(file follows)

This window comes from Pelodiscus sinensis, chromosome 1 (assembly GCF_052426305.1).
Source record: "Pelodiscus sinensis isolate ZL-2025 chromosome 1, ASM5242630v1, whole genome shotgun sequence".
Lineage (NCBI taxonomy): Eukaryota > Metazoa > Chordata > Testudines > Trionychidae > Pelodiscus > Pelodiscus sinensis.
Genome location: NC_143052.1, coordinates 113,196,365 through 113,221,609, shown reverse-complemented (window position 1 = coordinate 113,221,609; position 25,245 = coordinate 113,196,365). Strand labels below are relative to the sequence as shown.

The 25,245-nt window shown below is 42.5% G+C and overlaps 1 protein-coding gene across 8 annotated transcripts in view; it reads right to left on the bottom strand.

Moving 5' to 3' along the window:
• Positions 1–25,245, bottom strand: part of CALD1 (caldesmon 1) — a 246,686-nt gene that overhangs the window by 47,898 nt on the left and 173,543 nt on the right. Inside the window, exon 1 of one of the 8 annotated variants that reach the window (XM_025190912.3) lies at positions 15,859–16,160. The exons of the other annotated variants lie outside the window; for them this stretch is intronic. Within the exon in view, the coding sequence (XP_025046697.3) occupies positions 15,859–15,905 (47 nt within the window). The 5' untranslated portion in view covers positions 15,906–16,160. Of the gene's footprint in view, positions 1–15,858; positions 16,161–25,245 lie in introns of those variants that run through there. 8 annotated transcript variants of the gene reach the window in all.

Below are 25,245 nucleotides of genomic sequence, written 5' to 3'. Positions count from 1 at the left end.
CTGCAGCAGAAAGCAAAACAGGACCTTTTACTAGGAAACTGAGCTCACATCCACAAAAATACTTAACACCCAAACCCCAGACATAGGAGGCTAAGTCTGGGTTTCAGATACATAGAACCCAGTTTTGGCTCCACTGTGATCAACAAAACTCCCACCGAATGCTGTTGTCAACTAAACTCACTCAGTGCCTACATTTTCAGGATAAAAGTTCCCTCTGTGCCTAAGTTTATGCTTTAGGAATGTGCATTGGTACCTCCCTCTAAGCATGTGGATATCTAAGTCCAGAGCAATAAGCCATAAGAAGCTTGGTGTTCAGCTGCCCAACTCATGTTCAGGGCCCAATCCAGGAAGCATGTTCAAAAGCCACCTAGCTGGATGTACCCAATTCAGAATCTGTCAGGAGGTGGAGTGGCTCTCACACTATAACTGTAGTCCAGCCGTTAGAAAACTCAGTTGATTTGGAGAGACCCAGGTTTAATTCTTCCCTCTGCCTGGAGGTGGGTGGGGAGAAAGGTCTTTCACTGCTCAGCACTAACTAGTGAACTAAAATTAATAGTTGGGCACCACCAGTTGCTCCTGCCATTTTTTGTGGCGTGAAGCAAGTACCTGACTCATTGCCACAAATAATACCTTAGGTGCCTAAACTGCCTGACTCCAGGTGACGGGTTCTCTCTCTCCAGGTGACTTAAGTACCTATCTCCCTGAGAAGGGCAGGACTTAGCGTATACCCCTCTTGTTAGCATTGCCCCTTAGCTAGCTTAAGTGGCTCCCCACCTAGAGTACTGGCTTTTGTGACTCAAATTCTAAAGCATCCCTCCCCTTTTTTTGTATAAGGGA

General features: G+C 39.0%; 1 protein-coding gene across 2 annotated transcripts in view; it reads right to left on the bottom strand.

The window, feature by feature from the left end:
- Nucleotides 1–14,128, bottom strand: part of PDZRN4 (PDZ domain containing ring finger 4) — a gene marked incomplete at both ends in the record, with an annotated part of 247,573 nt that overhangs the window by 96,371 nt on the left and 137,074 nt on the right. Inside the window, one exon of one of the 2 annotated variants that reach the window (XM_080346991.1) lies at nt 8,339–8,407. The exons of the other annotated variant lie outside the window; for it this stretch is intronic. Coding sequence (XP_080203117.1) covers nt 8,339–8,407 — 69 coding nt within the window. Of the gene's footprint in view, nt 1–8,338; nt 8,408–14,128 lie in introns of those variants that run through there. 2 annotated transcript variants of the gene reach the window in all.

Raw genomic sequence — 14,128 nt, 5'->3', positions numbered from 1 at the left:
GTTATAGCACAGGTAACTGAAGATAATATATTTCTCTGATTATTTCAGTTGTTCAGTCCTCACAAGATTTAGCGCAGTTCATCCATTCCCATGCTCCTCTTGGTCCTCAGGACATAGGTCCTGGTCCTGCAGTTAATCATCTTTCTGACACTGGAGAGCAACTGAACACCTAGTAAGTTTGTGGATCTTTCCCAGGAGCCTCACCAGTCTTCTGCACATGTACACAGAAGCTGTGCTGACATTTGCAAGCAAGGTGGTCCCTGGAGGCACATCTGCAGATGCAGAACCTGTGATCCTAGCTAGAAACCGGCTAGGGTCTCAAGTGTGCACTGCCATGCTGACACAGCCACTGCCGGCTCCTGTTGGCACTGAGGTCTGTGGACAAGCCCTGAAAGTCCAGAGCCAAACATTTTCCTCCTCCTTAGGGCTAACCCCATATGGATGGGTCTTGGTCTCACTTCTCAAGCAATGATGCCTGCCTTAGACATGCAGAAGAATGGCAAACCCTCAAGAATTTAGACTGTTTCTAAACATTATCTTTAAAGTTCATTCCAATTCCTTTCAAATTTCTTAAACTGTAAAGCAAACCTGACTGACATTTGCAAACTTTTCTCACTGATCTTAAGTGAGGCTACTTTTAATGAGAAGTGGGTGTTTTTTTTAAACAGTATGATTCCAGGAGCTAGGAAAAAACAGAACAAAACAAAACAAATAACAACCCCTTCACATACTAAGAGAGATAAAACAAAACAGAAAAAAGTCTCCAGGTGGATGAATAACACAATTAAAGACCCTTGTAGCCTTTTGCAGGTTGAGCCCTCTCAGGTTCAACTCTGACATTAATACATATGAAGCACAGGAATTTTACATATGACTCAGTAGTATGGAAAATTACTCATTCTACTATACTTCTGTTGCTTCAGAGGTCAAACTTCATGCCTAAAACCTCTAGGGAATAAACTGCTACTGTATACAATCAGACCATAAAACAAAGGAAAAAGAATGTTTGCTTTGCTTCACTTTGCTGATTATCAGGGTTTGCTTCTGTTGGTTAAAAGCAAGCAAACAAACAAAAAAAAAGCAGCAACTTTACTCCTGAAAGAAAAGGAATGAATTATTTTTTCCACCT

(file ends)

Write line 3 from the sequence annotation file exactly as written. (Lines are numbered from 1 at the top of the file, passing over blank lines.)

Lineage (NCBI taxonomy): Eukaryota > Metazoa > Chordata > Testudines > Trionychidae > Pelodiscus > Pelodiscus sinensis.